(Singapore, July 8, 2020) The World Health Organization said today that it is reviewing new evidence on whether the coronavirus can spread through particles in the air.

The WHO has long said the virus is generally transmitted through large respiratory droplets, often when someone sneezes or coughs. The United Nations health agency warned in March that such droplets could be kicked up into the air where they might become airborne and linger in certain environments.

 “We have been talking about the possibility of airborne transmission, aerosol transmission, as one of the modes of transmission of Covid-19 as well as droplets,” said Dr. Maria Van Kerkhove, head of the WHO’s emerging diseases and zoonosis unit.

“We will be issuing our brief in the coming weeks and that will outline everything that we have in this area.”

The WHO’s remarks come after some 240 scientists from 32 different countries published an open letter to the organization calling for it to update its information on the coronavirus.

They are contending that the WHO needs to give more weight to the role of the airborne spread of Covid-19.

“The body of evidence continues to grow and we adapt,” Dr. Soumya Swaminathan, the WHO’s chief scientist, said Tuesday. “We take this very seriously. We are of course focused on public health guidance.”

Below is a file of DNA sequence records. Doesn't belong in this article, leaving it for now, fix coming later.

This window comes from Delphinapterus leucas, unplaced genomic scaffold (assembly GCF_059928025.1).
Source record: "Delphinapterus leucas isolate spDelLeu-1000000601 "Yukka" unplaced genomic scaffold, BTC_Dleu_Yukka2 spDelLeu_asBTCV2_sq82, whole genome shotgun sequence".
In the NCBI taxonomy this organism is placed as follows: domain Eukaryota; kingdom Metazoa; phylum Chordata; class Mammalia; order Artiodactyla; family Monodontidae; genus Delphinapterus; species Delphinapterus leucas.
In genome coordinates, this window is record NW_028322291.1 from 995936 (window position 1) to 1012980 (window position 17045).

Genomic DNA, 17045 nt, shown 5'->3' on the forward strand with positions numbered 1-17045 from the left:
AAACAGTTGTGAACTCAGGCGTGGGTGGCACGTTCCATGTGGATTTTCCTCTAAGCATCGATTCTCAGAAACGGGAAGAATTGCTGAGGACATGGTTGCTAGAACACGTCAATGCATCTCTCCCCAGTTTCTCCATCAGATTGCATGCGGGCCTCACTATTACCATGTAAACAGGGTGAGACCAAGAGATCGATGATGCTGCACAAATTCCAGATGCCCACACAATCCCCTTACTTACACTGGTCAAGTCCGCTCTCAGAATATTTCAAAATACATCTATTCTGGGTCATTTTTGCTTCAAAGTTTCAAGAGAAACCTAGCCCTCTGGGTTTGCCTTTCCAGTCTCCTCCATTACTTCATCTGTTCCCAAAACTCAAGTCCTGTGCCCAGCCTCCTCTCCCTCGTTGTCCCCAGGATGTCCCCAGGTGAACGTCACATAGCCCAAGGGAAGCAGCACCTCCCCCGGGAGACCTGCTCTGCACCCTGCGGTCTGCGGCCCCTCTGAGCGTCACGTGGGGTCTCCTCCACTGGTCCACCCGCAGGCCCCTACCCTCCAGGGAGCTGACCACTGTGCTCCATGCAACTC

Some scientists have criticized the WHO for being slow to issue guidance on the latest research into the coronavirus, which emerged in Wuhan, China, seven months ago. The WHO has defended its guidance, saying that it’s transparent about its review process and applies healthy skepticism to research that has not been peer-reviewed.


The WHO’s previous warning about airborne transmission was meant specifically for health-care workers who might be exposed to the virus in “an aerosol-generating procedure” that sends the virus-carrying particles into the air. The agency in March stopped short of saying this should be a concern for the general public.

WHO officials said there is still not “definitive” evidence that indicates the virus is spreading widely by air, but it is being closely investigated.

Experts are afraid that if the airborne transmission does prove to be a major factor in the spread of the outbreak, it could have wide-ranging policy consequences.

For example, masks may prove to be even more important in reducing infections, especially in indoor environments, and even in areas where physical distancing is possible.

Since seven months ago, the pandemic has caused 115 million people from 216 countries or regions to contract the disease. More than 530,000 deaths have been confirmed worldwide.